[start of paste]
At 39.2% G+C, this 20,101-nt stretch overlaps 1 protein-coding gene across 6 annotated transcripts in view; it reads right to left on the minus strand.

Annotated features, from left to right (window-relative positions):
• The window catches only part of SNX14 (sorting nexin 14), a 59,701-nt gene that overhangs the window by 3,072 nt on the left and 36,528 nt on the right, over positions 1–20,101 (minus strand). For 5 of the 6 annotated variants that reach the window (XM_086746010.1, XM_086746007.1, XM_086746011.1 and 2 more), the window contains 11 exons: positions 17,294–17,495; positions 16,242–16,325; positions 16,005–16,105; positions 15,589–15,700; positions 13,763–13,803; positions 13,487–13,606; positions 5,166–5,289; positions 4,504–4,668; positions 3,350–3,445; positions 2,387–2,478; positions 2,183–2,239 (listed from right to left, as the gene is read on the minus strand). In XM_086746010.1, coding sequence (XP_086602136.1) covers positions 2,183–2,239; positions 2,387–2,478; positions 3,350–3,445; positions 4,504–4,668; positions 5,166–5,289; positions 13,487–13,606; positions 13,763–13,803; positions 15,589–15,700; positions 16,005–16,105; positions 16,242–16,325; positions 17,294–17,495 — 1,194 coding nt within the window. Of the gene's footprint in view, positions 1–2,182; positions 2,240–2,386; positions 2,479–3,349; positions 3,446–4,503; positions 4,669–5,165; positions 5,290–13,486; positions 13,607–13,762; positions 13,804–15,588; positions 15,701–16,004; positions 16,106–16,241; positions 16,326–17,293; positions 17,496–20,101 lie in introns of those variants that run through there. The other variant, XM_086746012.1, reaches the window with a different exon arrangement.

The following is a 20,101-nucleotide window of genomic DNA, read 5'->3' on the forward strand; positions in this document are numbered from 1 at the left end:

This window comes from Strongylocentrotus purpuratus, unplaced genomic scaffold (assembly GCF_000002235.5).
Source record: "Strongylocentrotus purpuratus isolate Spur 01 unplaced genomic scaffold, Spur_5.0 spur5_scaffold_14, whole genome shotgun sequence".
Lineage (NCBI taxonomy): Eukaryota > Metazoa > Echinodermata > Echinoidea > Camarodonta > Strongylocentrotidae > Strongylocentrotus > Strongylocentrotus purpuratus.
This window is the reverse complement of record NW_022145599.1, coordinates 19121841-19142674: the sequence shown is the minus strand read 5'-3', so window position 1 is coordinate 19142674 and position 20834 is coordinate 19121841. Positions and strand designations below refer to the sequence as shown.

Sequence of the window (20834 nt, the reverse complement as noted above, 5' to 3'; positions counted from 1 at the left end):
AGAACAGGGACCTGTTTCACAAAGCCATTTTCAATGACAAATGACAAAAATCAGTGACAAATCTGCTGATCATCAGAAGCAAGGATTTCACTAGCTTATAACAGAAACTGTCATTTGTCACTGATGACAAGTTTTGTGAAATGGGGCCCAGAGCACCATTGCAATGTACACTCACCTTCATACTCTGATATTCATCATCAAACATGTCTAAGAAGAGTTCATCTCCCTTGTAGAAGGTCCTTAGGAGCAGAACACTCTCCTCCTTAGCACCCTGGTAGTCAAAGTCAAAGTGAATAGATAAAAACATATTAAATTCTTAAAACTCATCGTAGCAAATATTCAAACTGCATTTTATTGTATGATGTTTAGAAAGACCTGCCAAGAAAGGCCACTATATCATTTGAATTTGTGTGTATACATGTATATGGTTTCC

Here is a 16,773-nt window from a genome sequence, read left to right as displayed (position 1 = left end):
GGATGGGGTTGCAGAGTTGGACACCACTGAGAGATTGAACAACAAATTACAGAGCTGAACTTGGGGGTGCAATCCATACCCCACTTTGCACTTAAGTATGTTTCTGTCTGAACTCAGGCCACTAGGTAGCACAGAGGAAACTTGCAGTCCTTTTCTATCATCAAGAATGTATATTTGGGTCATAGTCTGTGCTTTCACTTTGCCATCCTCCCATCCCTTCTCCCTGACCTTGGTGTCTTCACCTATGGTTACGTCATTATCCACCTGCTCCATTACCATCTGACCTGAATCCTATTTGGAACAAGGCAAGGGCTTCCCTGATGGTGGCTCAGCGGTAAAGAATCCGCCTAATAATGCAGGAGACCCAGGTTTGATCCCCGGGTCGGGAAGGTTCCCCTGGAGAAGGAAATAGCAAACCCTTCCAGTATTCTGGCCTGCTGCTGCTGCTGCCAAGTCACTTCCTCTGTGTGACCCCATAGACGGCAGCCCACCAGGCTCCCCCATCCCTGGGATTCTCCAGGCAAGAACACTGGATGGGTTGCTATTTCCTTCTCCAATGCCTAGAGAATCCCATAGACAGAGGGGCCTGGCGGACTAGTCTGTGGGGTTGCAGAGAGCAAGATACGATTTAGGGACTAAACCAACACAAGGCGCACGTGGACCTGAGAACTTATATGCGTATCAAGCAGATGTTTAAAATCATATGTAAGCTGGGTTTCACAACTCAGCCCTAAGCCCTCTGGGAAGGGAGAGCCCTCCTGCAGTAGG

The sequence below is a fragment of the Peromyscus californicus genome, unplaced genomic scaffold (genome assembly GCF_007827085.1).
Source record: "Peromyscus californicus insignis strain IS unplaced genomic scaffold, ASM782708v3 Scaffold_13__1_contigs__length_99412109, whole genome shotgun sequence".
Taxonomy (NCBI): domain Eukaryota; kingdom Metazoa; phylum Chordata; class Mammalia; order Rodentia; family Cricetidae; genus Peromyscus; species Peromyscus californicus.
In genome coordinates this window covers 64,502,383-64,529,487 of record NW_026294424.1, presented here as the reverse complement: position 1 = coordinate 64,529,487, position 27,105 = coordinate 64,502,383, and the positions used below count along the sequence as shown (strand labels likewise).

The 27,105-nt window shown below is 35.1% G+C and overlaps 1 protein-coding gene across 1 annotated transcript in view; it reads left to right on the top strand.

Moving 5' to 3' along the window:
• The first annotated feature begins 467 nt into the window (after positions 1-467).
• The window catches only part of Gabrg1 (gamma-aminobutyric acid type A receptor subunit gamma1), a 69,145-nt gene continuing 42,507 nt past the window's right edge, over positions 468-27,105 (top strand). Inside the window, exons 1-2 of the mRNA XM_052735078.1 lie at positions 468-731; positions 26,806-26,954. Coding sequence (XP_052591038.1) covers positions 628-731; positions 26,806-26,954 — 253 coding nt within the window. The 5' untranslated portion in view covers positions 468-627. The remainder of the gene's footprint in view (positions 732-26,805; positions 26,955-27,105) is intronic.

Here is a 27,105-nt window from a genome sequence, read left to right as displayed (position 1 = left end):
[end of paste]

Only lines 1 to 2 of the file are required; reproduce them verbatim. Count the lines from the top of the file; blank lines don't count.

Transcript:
At 39.2% G+C, this 20,101-nt stretch overlaps 1 protein-coding gene across 6 annotated transcripts in view; it reads right to left on the minus strand.

Annotated features, from left to right (window-relative positions):